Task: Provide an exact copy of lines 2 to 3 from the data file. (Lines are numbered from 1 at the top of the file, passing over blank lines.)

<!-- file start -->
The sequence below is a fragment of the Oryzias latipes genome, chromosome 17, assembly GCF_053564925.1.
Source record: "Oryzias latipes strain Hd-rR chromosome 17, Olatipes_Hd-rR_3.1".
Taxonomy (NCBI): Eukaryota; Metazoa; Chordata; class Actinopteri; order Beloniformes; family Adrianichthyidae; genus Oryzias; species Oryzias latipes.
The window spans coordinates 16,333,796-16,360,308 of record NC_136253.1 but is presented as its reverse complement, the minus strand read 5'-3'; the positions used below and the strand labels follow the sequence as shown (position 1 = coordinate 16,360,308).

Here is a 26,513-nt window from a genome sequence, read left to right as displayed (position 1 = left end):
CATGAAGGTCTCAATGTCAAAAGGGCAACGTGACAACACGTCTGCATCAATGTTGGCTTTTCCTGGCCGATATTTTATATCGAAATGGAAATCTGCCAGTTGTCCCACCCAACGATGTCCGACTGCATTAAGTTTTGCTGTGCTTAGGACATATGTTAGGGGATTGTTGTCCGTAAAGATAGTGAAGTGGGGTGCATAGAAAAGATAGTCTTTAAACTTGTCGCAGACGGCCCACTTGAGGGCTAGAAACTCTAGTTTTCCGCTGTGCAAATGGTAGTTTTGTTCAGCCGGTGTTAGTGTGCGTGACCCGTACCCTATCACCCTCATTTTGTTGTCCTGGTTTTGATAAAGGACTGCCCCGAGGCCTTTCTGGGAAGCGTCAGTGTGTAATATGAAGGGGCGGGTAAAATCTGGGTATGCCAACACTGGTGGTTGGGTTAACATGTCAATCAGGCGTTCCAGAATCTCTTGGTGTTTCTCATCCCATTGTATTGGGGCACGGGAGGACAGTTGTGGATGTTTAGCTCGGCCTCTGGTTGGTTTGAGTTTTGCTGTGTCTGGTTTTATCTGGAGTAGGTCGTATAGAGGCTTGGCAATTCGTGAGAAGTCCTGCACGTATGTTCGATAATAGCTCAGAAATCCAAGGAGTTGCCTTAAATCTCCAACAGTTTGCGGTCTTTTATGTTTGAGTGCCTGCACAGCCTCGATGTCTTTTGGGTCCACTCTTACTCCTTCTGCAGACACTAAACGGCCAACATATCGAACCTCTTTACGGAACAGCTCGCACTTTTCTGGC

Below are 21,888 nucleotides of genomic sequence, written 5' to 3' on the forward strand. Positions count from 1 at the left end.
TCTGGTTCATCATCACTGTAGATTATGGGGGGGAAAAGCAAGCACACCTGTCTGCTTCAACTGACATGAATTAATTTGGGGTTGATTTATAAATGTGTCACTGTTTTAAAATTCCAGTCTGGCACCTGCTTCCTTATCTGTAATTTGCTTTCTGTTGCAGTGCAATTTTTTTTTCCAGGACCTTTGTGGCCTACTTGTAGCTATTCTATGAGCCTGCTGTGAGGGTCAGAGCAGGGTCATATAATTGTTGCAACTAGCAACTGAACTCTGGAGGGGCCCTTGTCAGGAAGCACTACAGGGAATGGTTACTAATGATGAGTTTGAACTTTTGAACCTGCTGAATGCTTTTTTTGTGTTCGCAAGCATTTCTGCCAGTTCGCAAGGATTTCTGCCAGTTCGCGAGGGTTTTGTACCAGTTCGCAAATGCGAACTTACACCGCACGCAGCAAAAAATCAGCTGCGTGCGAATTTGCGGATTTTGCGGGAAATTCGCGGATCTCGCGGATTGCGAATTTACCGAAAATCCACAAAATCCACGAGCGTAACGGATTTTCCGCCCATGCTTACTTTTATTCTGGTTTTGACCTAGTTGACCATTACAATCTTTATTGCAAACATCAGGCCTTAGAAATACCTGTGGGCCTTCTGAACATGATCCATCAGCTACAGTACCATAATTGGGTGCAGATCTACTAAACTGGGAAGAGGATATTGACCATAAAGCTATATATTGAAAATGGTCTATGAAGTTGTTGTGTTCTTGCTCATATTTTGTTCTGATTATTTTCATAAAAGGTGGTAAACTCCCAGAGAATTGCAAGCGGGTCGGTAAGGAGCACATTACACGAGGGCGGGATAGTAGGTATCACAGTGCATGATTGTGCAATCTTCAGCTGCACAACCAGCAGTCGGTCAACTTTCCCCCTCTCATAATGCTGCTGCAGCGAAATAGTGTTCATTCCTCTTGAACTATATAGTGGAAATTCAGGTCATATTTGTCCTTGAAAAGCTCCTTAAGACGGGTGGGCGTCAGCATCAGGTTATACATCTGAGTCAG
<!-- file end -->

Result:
Source record: "Oryzias latipes strain Hd-rR chromosome 17, Olatipes_Hd-rR_3.1".
Taxonomy (NCBI): Eukaryota; Metazoa; Chordata; class Actinopteri; order Beloniformes; family Adrianichthyidae; genus Oryzias; species Oryzias latipes.